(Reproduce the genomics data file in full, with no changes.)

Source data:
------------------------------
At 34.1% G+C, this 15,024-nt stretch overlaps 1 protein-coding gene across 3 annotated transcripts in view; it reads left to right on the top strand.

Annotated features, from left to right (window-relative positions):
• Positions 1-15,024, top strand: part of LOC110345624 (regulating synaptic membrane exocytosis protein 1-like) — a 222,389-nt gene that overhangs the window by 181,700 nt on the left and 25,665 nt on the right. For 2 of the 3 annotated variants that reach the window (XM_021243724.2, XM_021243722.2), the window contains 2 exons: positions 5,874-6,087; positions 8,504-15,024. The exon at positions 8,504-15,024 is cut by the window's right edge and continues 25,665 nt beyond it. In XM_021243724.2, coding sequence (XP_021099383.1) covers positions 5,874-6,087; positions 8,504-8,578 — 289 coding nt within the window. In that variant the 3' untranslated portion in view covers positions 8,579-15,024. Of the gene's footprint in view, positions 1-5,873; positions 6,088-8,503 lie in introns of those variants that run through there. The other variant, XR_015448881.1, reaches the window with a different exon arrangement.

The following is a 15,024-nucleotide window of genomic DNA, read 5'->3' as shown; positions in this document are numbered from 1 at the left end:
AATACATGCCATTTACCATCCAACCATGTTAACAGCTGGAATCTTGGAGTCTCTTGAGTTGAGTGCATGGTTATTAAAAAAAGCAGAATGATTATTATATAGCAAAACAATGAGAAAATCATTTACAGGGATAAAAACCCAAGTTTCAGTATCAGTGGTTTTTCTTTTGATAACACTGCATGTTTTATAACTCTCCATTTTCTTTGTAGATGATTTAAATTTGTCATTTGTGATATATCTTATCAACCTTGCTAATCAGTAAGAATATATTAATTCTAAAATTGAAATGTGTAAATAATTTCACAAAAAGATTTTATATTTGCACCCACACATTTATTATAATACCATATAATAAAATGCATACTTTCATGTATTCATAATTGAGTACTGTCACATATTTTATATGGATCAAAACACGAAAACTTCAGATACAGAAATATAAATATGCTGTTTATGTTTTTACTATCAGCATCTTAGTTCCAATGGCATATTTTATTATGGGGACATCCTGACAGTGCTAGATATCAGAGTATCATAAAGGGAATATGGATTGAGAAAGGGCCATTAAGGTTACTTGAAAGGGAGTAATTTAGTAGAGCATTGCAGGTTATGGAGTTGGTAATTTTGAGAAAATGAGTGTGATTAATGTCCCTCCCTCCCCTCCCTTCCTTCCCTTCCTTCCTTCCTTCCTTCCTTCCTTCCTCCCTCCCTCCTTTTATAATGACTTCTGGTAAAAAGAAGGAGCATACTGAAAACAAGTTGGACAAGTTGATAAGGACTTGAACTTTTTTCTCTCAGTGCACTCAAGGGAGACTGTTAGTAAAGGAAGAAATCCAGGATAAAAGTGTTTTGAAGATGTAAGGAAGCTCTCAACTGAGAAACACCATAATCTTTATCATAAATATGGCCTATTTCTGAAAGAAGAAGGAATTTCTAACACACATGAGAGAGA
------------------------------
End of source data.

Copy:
At 34.1% G+C, this 15,024-nt stretch overlaps 1 protein-coding gene across 3 annotated transcripts in view; it reads left to right on the top strand.

Annotated features, from left to right (window-relative positions):
• Positions 1-15,024, top strand: part of LOC110345624 (regulating synaptic membrane exocytosis protein 1-like) — a 222,389-nt gene that overhangs the window by 181,700 nt on the left and 25,665 nt on the right. For 2 of the 3 annotated variants that reach the window (XM_021243724.2, XM_021243722.2), the window contains 2 exons: positions 5,874-6,087; positions 8,504-15,024. The exon at positions 8,504-15,024 is cut by the window's right edge and continues 25,665 nt beyond it. In XM_021243724.2, coding sequence (XP_021099383.1) covers positions 5,874-6,087; positions 8,504-8,578 — 289 coding nt within the window. In that variant the 3' untranslated portion in view covers positions 8,579-15,024. Of the gene's footprint in view, positions 1-5,873; positions 6,088-8,503 lie in introns of those variants that run through there. The other variant, XR_015448881.1, reaches the window with a different exon arrangement.

The following is a 15,024-nucleotide window of genomic DNA, read 5'->3' as shown; positions in this document are numbered from 1 at the left end:
AATACATGCCATTTACCATCCAACCATGTTAACAGCTGGAATCTTGGAGTCTCTTGAGTTGAGTGCATGGTTATTAAAAAAAGCAGAATGATTATTATATAGCAAAACAATGAGAAAATCATTTACAGGGATAAAAACCCAAGTTTCAGTATCAGTGGTTTTTCTTTTGATAACACTGCATGTTTTATAACTCTCCATTTTCTTTGTAGATGATTTAAATTTGTCATTTGTGATATATCTTATCAACCTTGCTAATCAGTAAGAATATATTAATTCTAAAATTGAAATGTGTAAATAATTTCACAAAAAGATTTTATATTTGCACCCACACATTTATTATAATACCATATAATAAAATGCATACTTTCATGTATTCATAATTGAGTACTGTCACATATTTTATATGGATCAAAACACGAAAACTTCAGATACAGAAATATAAATATGCTGTTTATGTTTTTACTATCAGCATCTTAGTTCCAATGGCATATTTTATTATGGGGACATCCTGACAGTGCTAGATATCAGAGTATCATAAAGGGAATATGGATTGAGAAAGGGCCATTAAGGTTACTTGAAAGGGAGTAATTTAGTAGAGCATTGCAGGTTATGGAGTTGGTAATTTTGAGAAAATGAGTGTGATTAATGTCCCTCCCTCCCCTCCCTTCCTTCCCTTCCTTCCTTCCTTCCTTCCTTCCTTCCTCCCTCCCTCCTTTTATAATGACTTCTGGTAAAAAGAAGGAGCATACTGAAAACAAGTTGGACAAGTTGATAAGGACTTGAACTTTTTTCTCTCAGTGCACTCAAGGGAGACTGTTAGTAAAGGAAGAAATCCAGGATAAAAGTGTTTTGAAGATGTAAGGAAGCTCTCAACTGAGAAACACCATAATCTTTATCATAAATATGGCCTATTTCTGAAAGAAGAAGGAATTTCTAACACACATGAGAGAGA